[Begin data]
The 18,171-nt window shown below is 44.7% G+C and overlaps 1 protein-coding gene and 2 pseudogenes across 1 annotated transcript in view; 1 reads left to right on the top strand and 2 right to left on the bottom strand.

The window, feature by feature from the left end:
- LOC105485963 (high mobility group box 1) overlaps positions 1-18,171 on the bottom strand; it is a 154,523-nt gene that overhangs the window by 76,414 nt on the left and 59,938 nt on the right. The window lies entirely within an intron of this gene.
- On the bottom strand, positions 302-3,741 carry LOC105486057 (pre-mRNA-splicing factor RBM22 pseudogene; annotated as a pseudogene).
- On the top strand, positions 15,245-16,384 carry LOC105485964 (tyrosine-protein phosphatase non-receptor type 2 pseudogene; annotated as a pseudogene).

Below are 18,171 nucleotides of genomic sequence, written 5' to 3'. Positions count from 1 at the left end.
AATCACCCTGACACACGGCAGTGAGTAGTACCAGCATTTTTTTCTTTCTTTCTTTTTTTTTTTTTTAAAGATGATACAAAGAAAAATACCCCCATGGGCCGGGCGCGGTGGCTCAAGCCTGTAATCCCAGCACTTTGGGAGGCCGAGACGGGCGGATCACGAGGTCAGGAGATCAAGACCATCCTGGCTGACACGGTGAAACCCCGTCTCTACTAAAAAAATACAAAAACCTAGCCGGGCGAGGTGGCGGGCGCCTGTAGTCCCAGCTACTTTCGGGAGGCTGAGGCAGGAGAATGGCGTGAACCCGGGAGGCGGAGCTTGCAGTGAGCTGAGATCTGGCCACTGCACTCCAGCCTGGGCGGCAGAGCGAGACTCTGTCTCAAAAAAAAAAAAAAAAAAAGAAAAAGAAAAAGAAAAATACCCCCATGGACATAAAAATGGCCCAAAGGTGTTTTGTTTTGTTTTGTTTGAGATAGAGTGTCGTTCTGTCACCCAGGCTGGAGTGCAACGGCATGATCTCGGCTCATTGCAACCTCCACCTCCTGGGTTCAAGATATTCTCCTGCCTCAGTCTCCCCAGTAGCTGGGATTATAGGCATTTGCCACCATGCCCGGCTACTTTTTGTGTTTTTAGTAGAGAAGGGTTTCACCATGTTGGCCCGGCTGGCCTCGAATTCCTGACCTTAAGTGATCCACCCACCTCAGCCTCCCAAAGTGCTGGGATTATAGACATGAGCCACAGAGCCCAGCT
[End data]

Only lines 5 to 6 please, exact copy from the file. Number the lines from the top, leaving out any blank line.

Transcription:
- On the top strand, positions 15,245-16,384 carry LOC105485964 (tyrosine-protein phosphatase non-receptor type 2 pseudogene; annotated as a pseudogene).

Below are 18,171 nucleotides of genomic sequence, written 5' to 3'. Positions count from 1 at the left end.